Came to this place early in the year 1821. He ascended White River in a flat-bottomed boat. He came directly from Vincennes to this place, and had come to Vincennes, in the year 1820, from Marietta, Ohio.
He was the first cooper, and made the first wash-tubs and and [sic] buckets, for which there was a demand from every new arrival of settlers. He brought the first barrel of whisky, although there had been large quantities brought here in smaller packages. He built a hewed log house on the north bank of the ravine, opposite to where Kingan's pork-house now stands. On this house he put a shingle roof (the shingles he made himself), the first roof the kind [sic] in the new purchase.
Mr. Hanway had several children, one of whom was then, and is yet, well known as a fisherman; then in pursuit of the finny tribe, now as a fisher of men. This was his eldest son, and took the name of his father.
Amos Hanway, Jun., although a great fisherman, would spend but seven days of the week in the profession, i. e., he would commence early on Monday morning (he was conscientious about beginning on Sunday), and would finish his week's work late Sunday evening. He knew the nest of nearly every bass between Lake's Ford and the high banks of the river below the graveyard. Some thought he was personally acquainted with each one of the fish. He had several ways of fishing, but his favorite was fire-fishing. He would built a platform on the bow of his canoe; on this he would build a fire, the reflection of which would show him the fish at the bottom of the deepest water.
Behind this fire he would stand, and select and spear or gig any fish he would wish. He was unerring in this aim, and hardly ever let a fish escape him. He was equally successful with hook and line, and his favorite bait was a work which he called helgrante, which he procured under old logs. He sometimes, when he wished to make it a pecuniary object, used a seine, when he would take the fish by wagon loads and although they were very cheap compared with the prices now given, he would realize a considerable amount from one day's work.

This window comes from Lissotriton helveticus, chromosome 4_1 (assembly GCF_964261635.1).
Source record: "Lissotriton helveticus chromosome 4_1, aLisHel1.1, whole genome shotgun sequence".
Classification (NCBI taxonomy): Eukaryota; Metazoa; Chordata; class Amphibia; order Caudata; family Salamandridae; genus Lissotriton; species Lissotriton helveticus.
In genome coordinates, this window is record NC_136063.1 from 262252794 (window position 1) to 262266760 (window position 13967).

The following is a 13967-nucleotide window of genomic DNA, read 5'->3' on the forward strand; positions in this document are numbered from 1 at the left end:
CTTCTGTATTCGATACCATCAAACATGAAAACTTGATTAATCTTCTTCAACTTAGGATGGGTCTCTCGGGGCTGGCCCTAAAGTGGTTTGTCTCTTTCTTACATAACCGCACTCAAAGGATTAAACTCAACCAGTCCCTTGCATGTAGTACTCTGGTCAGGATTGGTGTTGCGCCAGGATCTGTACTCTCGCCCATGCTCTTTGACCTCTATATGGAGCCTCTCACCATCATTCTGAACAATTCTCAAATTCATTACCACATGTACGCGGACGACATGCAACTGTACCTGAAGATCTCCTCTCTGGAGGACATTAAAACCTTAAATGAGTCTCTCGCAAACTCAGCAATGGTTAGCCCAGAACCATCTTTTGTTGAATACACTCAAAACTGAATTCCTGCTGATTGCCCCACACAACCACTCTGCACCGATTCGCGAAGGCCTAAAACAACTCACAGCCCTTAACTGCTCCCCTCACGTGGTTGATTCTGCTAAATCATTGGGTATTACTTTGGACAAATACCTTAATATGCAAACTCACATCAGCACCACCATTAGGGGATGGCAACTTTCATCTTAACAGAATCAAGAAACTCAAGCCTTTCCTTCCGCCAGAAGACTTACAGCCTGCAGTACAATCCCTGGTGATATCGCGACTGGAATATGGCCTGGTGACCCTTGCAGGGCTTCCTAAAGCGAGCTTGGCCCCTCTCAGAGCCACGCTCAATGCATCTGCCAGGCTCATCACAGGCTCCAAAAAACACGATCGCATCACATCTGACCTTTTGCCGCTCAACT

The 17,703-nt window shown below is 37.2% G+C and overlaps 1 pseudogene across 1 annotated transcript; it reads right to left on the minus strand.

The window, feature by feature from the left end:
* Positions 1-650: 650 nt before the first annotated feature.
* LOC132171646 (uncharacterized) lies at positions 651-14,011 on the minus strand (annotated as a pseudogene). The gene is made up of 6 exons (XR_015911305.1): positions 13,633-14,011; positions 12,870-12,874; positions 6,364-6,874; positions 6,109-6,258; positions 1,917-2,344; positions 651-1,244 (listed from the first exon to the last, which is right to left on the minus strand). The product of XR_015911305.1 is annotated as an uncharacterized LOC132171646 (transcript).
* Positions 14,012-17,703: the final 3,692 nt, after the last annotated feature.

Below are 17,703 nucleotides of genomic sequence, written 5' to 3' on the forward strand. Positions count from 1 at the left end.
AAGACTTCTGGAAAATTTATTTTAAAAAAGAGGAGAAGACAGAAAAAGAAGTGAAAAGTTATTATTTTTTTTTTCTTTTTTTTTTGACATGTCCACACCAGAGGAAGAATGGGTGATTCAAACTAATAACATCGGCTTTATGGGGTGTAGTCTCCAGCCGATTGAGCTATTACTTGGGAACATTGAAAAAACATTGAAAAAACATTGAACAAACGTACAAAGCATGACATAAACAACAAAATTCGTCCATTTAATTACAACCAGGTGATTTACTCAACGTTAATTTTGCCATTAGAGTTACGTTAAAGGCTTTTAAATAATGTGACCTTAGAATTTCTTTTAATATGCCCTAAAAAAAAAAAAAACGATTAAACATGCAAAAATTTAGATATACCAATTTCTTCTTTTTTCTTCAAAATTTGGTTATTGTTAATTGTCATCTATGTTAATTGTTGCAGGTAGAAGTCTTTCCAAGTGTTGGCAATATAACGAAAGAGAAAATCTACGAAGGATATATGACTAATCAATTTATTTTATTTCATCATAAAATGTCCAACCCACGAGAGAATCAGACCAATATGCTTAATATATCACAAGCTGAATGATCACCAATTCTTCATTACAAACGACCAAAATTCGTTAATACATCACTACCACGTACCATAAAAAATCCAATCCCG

Amos happened up town one evening, and wandered into a wheelwright shop which stood on the northeast corner of Pennsylvania and Market streets, where there was and old-fashioned Methodist prayer-meeting being held. It was here he first began to reflect upon the sin and wickedness of fishing on the Sabbath day, and resolved he would "go and sin no more" in that way, and joined the Methodist Church. After remaining in that church for some time he joined the "United Brethren," and is now a fisher of men in that most respectable religious organization, and if he is as successful in this kind of fishing as he was in the former, has no doubt caught many scaly fish as well as fat ones.
He was for years one of the presiding elders, and officiated for many years in different parts of the State in that capacity, and, I understand, is one of hte best preachers of the denomination. His brother Samuel, well-known to our citizens, is also a member of the same church, and one of our reliable business men.
"There's a divinity that shapes our ends,
Rough hew them as we will."
Nowland, John H. B., “Early Reminiscences of Indianapolis, with Short Biographical Sketches of Its Early Citizens, and of a Few of the Prominent Business Men of the Present Day,” 1870, pp. 96-98.